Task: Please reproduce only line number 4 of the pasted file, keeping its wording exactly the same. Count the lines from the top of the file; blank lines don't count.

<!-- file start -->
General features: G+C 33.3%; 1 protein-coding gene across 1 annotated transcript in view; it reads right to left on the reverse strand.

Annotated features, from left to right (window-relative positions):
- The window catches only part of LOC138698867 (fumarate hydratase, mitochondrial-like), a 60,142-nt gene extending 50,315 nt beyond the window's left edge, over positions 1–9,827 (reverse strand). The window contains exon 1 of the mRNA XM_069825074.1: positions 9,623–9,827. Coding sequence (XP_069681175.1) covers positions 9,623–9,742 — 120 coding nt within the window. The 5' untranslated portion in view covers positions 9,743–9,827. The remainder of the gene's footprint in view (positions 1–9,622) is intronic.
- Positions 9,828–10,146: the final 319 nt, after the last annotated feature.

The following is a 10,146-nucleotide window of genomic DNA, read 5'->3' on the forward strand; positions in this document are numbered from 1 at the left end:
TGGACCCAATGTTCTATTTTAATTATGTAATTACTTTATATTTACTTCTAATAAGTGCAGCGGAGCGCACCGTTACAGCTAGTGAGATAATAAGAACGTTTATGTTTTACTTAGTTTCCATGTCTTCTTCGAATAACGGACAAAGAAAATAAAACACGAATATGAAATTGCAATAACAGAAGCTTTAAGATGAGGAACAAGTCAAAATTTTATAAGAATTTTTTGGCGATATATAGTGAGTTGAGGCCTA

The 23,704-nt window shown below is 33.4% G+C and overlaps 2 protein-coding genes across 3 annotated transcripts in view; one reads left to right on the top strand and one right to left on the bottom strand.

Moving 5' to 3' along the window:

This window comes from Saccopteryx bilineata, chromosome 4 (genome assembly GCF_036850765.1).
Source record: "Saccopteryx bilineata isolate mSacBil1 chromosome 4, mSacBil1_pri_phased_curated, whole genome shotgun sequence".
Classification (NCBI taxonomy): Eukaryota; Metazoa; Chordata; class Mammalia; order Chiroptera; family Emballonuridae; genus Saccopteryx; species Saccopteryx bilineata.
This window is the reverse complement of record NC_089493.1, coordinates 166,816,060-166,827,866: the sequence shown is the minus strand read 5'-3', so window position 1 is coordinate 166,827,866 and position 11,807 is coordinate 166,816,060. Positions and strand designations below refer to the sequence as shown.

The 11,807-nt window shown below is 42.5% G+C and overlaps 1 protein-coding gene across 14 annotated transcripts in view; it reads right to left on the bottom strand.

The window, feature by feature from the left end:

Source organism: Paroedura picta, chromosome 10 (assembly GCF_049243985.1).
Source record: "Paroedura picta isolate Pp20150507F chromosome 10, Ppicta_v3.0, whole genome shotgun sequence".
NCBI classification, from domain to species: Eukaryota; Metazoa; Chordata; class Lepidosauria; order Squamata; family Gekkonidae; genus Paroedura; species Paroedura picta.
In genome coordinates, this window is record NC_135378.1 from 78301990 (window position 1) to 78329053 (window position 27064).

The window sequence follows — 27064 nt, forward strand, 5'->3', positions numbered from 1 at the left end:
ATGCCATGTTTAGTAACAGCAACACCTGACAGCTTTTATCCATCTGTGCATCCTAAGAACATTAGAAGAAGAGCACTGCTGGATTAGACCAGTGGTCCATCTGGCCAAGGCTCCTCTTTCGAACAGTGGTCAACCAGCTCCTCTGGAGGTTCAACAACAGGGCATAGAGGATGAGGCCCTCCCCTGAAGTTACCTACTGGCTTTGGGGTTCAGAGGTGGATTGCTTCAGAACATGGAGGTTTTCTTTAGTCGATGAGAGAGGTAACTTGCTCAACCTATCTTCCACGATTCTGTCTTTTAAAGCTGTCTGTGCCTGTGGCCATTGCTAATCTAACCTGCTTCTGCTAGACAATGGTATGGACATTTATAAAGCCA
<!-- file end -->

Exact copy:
- Positions 9,828–10,146: the final 319 nt, after the last annotated feature.